Have you tried Monicelli?
There are a number of experiments in this sense. Some are beautiful and
poetic (such as Monicelli), some try to experiment in different forms of
structures and flows.
And there is also all the areas of symbolic, procedural, declarative and
logical programming which explores changes in structure, organization,
flow, control etc.
For example, programming in Wolfram, LISP, Prolog (which are symbolic),
SQL, or regular expressions (which are declarative), all are very different
experiences than with imperative programming languages. And they are also
more open to defining alternative syntaxes.
Or there is all the meta-languages, all of those things which find in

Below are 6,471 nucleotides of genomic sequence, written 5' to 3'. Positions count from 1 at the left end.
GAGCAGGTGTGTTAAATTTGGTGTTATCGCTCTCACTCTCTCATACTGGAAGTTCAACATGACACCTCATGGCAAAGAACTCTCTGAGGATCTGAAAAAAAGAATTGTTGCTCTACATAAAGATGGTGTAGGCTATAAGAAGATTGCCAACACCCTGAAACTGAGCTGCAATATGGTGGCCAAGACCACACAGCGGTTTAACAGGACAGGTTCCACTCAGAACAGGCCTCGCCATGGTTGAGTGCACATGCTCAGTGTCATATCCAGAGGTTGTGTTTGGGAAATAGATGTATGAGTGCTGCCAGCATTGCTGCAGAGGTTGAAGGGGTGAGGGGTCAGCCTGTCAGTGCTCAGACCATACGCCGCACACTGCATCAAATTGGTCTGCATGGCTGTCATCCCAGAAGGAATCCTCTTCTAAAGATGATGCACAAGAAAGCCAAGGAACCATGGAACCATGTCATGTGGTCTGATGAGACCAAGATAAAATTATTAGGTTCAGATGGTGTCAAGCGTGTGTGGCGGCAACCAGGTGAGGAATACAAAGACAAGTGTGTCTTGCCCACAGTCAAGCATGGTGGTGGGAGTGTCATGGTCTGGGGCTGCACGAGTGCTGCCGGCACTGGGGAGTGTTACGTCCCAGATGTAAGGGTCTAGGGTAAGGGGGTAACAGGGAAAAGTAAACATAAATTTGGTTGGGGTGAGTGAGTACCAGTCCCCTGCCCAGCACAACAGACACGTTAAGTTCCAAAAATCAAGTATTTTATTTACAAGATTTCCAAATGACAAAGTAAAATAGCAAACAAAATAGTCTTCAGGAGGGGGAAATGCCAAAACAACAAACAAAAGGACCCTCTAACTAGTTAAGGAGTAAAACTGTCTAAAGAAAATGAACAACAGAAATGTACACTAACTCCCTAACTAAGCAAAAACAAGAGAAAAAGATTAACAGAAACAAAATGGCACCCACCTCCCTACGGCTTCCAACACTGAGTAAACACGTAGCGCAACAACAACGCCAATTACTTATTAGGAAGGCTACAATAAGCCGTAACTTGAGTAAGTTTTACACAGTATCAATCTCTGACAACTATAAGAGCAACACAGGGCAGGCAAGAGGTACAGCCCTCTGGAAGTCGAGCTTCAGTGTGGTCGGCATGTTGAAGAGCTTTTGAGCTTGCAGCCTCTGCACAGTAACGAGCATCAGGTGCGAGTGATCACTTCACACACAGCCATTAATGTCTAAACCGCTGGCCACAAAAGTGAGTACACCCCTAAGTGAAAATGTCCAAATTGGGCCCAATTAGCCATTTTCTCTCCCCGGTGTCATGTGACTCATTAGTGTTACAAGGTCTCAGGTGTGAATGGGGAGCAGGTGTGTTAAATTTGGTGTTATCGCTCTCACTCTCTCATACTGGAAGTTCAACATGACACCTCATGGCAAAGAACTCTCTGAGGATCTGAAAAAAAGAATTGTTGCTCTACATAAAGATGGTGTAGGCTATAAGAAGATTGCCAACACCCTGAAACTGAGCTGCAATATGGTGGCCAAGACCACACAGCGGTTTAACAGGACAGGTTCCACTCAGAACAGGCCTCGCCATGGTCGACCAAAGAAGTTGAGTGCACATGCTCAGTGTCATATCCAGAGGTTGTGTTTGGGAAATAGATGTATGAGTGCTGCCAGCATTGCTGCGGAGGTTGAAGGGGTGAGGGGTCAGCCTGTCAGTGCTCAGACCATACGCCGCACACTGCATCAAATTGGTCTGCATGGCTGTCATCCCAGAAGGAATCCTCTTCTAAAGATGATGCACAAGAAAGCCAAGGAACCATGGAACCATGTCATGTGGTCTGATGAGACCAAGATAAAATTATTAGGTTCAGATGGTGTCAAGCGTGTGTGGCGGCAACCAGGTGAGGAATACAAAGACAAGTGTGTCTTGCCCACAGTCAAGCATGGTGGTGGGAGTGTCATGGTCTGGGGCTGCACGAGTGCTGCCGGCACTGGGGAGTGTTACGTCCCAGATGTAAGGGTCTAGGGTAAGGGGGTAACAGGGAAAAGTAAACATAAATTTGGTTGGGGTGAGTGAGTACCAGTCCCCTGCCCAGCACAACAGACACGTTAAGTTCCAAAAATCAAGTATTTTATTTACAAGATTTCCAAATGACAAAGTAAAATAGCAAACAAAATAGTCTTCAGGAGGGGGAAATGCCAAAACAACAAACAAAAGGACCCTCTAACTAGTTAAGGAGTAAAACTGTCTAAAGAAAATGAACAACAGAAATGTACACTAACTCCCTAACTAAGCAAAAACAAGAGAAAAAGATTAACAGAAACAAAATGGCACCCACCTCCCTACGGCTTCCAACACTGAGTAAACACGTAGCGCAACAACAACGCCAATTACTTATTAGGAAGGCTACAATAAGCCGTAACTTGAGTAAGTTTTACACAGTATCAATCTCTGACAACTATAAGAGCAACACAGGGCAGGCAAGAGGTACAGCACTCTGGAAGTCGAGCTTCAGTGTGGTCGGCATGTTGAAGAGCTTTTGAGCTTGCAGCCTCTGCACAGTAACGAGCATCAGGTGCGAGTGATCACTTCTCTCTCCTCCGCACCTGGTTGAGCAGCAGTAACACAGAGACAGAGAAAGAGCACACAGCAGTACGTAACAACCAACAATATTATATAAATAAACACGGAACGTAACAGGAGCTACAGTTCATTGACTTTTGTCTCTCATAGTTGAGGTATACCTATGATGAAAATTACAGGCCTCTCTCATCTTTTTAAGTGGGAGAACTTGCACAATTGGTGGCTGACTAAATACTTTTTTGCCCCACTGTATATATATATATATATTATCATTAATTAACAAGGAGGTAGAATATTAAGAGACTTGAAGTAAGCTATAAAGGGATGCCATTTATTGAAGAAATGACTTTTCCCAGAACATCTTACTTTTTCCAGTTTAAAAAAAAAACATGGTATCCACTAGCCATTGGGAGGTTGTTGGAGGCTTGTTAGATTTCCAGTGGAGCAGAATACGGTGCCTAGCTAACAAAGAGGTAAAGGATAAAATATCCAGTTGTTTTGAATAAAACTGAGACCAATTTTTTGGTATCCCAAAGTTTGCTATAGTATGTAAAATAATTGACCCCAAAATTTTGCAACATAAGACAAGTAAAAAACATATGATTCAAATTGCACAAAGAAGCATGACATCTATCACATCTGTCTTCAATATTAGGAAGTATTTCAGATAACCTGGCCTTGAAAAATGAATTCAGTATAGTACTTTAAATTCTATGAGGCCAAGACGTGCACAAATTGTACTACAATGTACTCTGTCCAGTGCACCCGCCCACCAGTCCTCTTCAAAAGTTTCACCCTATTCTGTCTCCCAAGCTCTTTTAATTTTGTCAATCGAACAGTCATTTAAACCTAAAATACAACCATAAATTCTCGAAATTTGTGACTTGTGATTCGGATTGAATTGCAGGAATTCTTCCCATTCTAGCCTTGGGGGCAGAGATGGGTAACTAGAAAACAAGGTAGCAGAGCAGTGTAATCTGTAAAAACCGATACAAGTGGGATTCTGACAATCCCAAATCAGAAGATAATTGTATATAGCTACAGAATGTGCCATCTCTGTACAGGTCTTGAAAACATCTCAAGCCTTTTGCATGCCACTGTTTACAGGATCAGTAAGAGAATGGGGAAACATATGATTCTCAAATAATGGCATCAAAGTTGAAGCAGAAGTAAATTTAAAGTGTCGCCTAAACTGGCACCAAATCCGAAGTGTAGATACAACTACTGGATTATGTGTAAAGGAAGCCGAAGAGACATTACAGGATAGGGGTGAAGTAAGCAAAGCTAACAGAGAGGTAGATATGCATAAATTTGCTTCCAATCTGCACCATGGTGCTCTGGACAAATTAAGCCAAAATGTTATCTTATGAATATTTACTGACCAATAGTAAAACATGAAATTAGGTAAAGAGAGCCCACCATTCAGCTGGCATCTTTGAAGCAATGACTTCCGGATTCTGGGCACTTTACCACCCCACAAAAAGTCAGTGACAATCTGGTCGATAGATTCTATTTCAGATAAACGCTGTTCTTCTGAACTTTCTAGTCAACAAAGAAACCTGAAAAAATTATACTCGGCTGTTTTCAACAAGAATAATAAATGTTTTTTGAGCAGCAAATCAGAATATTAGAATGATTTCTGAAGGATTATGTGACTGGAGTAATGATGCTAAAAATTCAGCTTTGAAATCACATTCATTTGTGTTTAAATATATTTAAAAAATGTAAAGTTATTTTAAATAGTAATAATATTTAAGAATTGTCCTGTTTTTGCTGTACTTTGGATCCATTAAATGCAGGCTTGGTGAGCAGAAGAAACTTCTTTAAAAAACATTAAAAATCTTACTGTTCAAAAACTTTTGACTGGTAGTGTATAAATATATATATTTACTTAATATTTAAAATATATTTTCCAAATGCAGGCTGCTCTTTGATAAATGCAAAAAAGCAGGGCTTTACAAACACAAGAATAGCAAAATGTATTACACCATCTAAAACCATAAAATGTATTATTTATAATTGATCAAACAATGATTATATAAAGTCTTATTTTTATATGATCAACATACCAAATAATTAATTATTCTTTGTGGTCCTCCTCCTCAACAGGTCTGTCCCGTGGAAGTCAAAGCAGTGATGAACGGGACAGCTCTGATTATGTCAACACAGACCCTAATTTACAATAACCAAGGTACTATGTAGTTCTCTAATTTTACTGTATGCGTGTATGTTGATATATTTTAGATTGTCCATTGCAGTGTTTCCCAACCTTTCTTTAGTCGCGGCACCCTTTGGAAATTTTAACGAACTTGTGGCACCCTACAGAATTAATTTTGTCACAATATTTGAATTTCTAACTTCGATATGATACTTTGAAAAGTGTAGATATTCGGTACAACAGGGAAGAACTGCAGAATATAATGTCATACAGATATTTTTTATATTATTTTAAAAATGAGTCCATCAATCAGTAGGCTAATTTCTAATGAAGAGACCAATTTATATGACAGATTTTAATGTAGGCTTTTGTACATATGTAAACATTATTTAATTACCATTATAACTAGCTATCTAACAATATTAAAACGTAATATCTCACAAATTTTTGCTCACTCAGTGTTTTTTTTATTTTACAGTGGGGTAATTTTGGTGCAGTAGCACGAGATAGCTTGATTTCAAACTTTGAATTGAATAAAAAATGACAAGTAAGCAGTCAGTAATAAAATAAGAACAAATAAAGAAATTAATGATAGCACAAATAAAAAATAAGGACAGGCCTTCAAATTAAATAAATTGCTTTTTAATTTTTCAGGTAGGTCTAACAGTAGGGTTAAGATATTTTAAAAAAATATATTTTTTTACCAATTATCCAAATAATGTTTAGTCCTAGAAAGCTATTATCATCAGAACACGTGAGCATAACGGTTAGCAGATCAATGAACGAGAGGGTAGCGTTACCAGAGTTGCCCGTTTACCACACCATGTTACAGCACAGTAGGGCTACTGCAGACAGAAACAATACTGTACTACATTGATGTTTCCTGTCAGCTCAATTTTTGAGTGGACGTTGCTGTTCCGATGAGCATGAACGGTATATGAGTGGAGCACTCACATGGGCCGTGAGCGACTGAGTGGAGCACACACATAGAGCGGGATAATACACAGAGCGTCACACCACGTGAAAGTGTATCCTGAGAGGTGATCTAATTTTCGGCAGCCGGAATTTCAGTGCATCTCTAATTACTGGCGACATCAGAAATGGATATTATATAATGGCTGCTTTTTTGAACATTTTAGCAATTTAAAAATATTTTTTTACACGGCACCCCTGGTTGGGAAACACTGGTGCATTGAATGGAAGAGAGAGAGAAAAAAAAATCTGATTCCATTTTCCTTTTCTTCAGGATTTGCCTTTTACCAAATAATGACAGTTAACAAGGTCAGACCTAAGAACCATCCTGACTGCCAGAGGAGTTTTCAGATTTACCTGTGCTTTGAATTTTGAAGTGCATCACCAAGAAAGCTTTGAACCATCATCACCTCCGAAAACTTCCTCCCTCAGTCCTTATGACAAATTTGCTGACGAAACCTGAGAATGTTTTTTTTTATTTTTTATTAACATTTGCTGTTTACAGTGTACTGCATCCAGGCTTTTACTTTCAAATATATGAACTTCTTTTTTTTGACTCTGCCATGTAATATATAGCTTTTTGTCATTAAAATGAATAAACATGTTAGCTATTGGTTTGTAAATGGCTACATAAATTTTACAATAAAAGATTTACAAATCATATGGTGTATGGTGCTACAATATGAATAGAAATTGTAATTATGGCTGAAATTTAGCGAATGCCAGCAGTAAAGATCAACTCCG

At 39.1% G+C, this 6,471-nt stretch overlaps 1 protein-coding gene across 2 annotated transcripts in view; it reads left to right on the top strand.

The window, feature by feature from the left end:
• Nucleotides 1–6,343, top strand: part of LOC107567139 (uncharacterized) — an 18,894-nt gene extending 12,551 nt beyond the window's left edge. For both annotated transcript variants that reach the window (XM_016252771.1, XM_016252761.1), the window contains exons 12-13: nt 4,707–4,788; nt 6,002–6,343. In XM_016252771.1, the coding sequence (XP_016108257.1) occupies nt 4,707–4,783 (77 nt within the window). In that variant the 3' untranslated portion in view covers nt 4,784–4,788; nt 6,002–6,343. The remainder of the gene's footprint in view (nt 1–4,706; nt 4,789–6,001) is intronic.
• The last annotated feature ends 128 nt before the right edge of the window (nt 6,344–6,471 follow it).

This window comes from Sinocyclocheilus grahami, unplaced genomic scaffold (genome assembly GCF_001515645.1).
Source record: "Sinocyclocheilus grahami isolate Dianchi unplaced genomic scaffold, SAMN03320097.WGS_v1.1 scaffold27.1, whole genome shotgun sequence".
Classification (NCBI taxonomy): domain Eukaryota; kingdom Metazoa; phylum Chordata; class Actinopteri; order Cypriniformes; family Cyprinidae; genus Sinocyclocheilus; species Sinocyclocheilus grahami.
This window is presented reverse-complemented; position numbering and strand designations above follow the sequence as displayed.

software products like YAPP (Yet Another Compiler Compiler) the tools which
can be used to create other languages, to achieve a variety of purposes.
Both these languages and meta-languages enable and allow experimenting.
Current initiatives (for example in schools, with the "coding hour" type of
initiatives) are more oriented to more directly professionalizing
approaches, but initiatives in this direction could be explored in a
multiplicity of ways.
*[**MUTATION**]* *Art is Open Source *- http://www.artisopensource.net
*[**CITIES**]* *Human Ecosystems Relazioni* - http://he-r.i
*[**NEAR FUTURE DESIGN**]* *Nefula Ltd* - http://www.nefula.com
*[**RIGHTS**]* *Ubiquitous Commons *- http://www.ubiquitouscommons.org
Professor of Near Future and Transmedia Design at ISIA Design Florence: